Oh, the joys of young love but oh, the tyranny of distance. When post-post grad lovers Anna and Jacob (Felicity Jones and Anton Yelchin, both excellent) are separated by a Visa snafu - she in London, he in L.A. - they determine to stay together, giving long distance romance a try. But time, the Atlantic Ocean and reality seem determined to work against them. In the best tradition of lo-fi, bittersweet romance, Drake Doremus' film won my heart just as easily as it broke it.
A Boy Scout and a local girl runaway across the small isle of New Penzance in 1965, sending the adult population (including Frances McDormand, Bruce Willis, Ed Norton and, of course, Bill Murray) into a frenzy in Wes Anderson's delightful coming of age tale. With the writer-director's distinct look and characters, Moonrise Kingdom breaks through its deliberate artifice to connect with the young hopeful in all of us.
The Perks of Being A Wallflower
The coming of age film is a tried and true genre yet Stephen Chbosky, adapting his own book in an impressive directorial debut, manages to bring a freshness to the tale of high school outsider Charlie (a terrific Logan Lerman), and his discovery of life's joys through his adventures with fellow 'wallflowers', Patrick (Ezra Miller) and Sam (Emma Watson). Amusing, heartfelt and emotionally affecting 'Wallflower' is top of the class.
Safety Not Guaranteed
Kenneth (Mark Duplass) is a supermarket employee with no friends and a fake ear who may also possess the technology to time travel. Darius (Aubrey Plaza), fellow magazine intern Arnau (Karan Soni) and their "superior", Jeff (Jake johnson), head to his coastal home town to find out if the man who posted the advert requesting a travel companion ("bring your own weapons, safety not guaranteed") is a real whack job or the real deal. Colin Trevorrow invests this small film with such heart that the truth is beside the point. Still, it's the best time travel film of the year (and yes, I saw Looper).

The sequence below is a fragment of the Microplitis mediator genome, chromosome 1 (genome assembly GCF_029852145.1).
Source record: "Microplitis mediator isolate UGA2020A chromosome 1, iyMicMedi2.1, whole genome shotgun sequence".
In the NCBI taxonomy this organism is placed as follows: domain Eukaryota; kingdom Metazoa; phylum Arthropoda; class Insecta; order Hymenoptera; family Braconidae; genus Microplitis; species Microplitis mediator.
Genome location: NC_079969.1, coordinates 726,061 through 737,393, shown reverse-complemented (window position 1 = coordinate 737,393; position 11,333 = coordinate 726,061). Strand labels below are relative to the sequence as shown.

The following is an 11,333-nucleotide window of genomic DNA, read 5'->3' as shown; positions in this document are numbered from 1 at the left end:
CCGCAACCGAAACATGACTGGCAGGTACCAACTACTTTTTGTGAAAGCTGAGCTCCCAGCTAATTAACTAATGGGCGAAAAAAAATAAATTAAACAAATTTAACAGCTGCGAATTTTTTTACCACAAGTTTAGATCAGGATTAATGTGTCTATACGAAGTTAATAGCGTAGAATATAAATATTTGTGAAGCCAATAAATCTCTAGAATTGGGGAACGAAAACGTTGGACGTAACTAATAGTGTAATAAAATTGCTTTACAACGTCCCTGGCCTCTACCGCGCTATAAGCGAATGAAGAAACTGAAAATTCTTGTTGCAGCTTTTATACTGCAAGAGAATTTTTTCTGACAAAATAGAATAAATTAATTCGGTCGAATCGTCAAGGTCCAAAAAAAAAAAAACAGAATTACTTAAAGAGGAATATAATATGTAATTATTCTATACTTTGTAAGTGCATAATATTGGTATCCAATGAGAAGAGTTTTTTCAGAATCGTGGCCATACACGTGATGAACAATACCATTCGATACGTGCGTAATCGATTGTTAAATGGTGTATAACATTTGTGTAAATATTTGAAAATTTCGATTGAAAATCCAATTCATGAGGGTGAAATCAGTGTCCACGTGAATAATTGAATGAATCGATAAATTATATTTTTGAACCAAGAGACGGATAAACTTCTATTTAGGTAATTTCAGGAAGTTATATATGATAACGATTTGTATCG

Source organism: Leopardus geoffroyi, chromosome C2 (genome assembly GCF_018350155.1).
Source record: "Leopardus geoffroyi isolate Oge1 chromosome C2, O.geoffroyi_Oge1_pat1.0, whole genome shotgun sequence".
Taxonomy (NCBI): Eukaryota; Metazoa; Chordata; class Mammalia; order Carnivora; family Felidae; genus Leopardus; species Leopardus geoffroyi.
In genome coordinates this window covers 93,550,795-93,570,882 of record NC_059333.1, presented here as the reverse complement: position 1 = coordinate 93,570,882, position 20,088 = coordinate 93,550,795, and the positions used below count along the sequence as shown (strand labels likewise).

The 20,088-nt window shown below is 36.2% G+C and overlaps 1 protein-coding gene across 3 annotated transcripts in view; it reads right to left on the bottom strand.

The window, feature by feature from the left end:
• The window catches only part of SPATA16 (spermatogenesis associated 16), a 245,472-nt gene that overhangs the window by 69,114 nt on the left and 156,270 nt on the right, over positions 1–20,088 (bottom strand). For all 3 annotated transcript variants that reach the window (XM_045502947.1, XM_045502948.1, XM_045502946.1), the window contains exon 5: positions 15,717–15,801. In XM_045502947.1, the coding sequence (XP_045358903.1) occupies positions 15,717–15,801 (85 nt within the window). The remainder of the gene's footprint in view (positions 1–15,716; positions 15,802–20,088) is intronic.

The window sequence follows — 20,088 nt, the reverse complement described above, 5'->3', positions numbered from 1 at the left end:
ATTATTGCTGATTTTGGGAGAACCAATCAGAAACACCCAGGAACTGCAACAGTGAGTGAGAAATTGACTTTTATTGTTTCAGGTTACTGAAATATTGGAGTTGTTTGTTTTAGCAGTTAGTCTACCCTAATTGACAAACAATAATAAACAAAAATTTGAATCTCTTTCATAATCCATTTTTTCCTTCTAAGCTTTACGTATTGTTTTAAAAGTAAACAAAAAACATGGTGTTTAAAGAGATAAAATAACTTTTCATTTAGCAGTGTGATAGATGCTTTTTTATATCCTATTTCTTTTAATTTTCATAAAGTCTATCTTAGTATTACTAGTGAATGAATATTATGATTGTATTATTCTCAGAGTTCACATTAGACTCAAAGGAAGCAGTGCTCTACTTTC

This Must Be The Place
Two-time Oscar winner Sean Penn can do just about anything, and his turn as a former Goth rocker cum Nazi hunter pretty much confirms it. Italian Paolo Sorrentino's first English language feature is by turns comedy, drama, road movie and Holocaust film. It may even be a dream, but it's Penn's Cheyenne (think The Cure's Robert Smith with a touch of Ozzy Osbourne) that makes it a real gem.
#1 The Artist
Black and white. Silent. Oscar winner. But The Artist, Michel Hazanavicius' love letter to the silent era of Hollywood and filmmaking generally, wasn't made in the 1920s but 2011. And I think by the time the Oscars rolled around, and The Artist delivered on its tag as favourite, people forgot just what an achievement a black and white silent film in the 21st century was. Without sound the film manages to hold audiences spellbound, thanks in no small part to the charm-filled performances of Berenice Bejo and Best Actor Oscar winner, Jean Dujardin. I actually saw The Artist in late 2011; released in Australia in February 2012, nothing could surpass it for me.